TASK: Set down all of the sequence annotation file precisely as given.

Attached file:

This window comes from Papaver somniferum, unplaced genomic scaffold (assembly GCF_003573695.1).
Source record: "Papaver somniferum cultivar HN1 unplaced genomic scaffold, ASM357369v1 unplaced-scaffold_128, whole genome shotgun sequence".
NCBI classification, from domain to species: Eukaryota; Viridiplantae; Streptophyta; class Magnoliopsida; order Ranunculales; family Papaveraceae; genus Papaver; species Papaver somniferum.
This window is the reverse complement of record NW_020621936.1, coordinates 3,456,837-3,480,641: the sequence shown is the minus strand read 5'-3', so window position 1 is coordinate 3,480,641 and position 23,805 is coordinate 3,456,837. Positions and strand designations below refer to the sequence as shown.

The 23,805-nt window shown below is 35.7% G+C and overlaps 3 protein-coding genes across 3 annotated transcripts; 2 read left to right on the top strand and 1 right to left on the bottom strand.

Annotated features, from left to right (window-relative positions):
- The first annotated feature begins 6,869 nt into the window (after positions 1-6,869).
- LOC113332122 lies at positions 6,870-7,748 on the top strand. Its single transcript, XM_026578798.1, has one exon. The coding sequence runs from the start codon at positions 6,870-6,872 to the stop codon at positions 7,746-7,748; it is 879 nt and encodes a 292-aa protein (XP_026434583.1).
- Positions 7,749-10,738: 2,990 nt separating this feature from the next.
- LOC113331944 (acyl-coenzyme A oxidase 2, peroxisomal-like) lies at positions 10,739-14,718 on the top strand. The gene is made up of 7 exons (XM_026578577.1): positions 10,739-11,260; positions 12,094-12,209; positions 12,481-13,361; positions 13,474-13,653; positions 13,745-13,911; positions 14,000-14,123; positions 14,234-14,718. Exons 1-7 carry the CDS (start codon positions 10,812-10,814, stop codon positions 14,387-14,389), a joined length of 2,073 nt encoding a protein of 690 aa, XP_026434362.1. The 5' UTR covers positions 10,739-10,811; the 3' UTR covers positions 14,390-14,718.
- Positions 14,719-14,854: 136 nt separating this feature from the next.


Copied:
This window comes from Papaver somniferum, unplaced genomic scaffold (assembly GCF_003573695.1).
Source record: "Papaver somniferum cultivar HN1 unplaced genomic scaffold, ASM357369v1 unplaced-scaffold_128, whole genome shotgun sequence".
NCBI classification, from domain to species: Eukaryota; Viridiplantae; Streptophyta; class Magnoliopsida; order Ranunculales; family Papaveraceae; genus Papaver; species Papaver somniferum.
This window is the reverse complement of record NW_020621936.1, coordinates 3,456,837-3,480,641: the sequence shown is the minus strand read 5'-3', so window position 1 is coordinate 3,480,641 and position 23,805 is coordinate 3,456,837. Positions and strand designations below refer to the sequence as shown.

The 23,805-nt window shown below is 35.7% G+C and overlaps 3 protein-coding genes across 3 annotated transcripts; 2 read left to right on the top strand and 1 right to left on the bottom strand.

Annotated features, from left to right (window-relative positions):
- The first annotated feature begins 6,869 nt into the window (after positions 1-6,869).
- LOC113332122 lies at positions 6,870-7,748 on the top strand. Its single transcript, XM_026578798.1, has one exon. The coding sequence runs from the start codon at positions 6,870-6,872 to the stop codon at positions 7,746-7,748; it is 879 nt and encodes a 292-aa protein (XP_026434583.1).
- Positions 7,749-10,738: 2,990 nt separating this feature from the next.
- LOC113331944 (acyl-coenzyme A oxidase 2, peroxisomal-like) lies at positions 10,739-14,718 on the top strand. The gene is made up of 7 exons (XM_026578577.1): positions 10,739-11,260; positions 12,094-12,209; positions 12,481-13,361; positions 13,474-13,653; positions 13,745-13,911; positions 14,000-14,123; positions 14,234-14,718. Exons 1-7 carry the CDS (start codon positions 10,812-10,814, stop codon positions 14,387-14,389), a joined length of 2,073 nt encoding a protein of 690 aa, XP_026434362.1. The 5' UTR covers positions 10,739-10,811; the 3' UTR covers positions 14,390-14,718.
- Positions 14,719-14,854: 136 nt separating this feature from the next.